Minnesota's public employee unions have cut a tentative deal with the state that could save taxpayers millions in the event of a government shutdown next month.

The proposed agreement, which still must be approved by state union membership, would not give laid-off workers payouts for their banked time off or severance packages. But their insurance benefits would continue during a shutdown and they would be able to return to work after the shutdown with all their benefits intact.

The deal would also solve a tricky problem. In a shutdown, the state might not have been able to even write severance checks until the government was up and running again.

State officials have not come up with an exact estimate for how much the severance packages would have cost, but it could easily have run into the tens of millions.

"They are broke, so they don't have any money to pay that," said Keri Nelson, a registered nurse and director of collective bargaining for the Minnesota Nurses Association.

The expected change to the contract language is just one more sign that the state -- and its 36,000 union workers -- are making preparations for a shutdown to start on July 1 even as they hope that Republican legislative leaders and DFL Gov. Mark Dayton will reach a budget deal.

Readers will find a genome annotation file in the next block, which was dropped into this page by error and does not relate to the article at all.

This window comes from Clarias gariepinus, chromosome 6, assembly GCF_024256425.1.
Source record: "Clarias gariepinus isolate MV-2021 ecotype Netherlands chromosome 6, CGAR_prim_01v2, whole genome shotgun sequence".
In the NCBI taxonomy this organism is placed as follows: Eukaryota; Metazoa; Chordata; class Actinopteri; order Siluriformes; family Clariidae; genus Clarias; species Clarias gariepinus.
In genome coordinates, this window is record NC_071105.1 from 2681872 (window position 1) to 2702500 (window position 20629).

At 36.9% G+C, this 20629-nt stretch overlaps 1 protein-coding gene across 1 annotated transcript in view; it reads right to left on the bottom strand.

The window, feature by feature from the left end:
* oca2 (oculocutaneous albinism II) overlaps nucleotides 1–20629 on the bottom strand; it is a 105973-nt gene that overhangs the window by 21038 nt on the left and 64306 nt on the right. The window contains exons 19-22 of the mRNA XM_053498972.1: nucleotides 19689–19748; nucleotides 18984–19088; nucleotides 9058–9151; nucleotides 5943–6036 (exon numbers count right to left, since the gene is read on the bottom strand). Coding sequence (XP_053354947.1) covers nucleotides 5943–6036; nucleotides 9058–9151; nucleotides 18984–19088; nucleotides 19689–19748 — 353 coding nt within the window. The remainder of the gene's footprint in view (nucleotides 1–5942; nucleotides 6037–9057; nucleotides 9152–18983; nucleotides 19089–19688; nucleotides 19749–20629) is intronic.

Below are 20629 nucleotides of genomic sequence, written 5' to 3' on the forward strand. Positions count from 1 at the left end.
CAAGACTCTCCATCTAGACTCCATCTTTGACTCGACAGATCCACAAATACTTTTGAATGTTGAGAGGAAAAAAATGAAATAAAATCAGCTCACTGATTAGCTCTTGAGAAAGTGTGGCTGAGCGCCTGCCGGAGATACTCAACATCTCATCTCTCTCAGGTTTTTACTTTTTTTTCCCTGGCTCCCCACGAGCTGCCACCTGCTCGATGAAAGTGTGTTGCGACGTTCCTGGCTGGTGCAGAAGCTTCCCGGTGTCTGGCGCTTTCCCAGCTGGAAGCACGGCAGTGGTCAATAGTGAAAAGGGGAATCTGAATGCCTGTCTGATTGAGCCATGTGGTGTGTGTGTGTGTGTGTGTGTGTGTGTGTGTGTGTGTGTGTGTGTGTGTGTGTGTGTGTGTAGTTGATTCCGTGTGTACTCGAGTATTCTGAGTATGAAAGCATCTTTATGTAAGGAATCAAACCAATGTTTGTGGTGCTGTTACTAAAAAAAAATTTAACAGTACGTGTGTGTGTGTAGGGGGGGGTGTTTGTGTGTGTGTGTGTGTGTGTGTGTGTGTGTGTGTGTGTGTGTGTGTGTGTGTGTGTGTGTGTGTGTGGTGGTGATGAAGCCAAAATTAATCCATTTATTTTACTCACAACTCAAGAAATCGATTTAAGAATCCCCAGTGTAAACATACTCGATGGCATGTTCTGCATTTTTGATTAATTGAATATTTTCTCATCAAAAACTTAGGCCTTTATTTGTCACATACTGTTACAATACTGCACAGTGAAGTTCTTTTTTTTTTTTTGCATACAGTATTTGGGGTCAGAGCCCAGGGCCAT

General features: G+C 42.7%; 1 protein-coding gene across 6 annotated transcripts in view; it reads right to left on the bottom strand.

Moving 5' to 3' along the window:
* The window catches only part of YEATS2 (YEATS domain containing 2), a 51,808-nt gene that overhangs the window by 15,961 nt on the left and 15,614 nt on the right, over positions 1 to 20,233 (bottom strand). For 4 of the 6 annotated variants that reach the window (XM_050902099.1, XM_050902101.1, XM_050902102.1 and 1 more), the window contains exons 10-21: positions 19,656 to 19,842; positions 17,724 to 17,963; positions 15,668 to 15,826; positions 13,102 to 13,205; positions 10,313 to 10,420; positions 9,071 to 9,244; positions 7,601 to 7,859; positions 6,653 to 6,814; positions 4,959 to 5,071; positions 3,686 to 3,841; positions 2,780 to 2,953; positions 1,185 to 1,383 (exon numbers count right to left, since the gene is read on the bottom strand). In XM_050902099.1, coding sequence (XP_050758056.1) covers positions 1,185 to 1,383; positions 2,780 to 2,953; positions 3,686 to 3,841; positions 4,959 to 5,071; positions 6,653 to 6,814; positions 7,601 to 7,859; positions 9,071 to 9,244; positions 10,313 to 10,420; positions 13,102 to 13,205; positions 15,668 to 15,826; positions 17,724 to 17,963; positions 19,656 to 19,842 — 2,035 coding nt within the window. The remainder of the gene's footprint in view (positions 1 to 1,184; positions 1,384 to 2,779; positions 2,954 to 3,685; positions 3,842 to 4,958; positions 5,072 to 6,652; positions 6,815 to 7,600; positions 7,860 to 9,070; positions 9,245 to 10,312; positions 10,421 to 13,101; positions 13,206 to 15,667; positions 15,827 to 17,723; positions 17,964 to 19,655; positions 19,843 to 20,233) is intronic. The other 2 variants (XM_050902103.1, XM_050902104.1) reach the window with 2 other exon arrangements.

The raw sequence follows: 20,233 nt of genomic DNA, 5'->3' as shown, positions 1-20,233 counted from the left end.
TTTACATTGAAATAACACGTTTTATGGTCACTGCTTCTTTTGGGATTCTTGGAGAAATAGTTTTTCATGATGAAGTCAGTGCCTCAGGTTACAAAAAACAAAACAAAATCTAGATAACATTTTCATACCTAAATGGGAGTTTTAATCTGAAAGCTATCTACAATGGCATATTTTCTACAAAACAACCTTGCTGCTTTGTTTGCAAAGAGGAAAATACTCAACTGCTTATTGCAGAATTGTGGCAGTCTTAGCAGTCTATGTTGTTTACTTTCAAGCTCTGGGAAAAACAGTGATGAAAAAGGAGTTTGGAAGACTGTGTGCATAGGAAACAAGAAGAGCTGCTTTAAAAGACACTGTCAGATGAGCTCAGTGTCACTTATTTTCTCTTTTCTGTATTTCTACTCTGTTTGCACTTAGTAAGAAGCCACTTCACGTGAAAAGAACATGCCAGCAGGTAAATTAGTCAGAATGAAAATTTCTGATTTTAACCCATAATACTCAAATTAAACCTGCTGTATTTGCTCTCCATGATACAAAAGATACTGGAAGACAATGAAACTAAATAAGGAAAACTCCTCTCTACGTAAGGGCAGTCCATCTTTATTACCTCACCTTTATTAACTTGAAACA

The unions and the state said the agreement is much like arrangements made in 2001 and 2005.

Eliot Seide, executive director of the American Federation of State, County and Municipal Employees Council 5, said the agreement would "protect the rights of unionized state employees during and after a shutdown." With about 18,000 members at work for Minnesota, AFSCME is the largest state employees union.

"The agreement addresses several issues of concern to both the employer and employee," said John Pollard, spokesman for Minnesota Management and Budget, the state's finance agency.

The deal means laid off state workers would not get big severance or vacation checks as soon as a shutdown started. For some more senior employees or those with large stores of unused time off, that could mean a loss of thousands of dollars upfront.

But the agreement also means that employees could begin collecting unemployment insurance quickly after they are laid off rather than having to wait for their banked vacation time to run out.

The state unions have set up dozens of meetings across the state in hopes of winning members' approval for the plan negotiated by their leaders over the past week.

Until winning the workers' OK, the state and its largest unions were reluctant to talk about the deal in detail. The Star Tribune obtained a copy of the document spelling it out under the state's open records law.

"Results and details will be announced June 29 after all seven state unions complete ratification voting," Seide said.

Rachel E. Stassen-Berger • Twitter: @rachelsb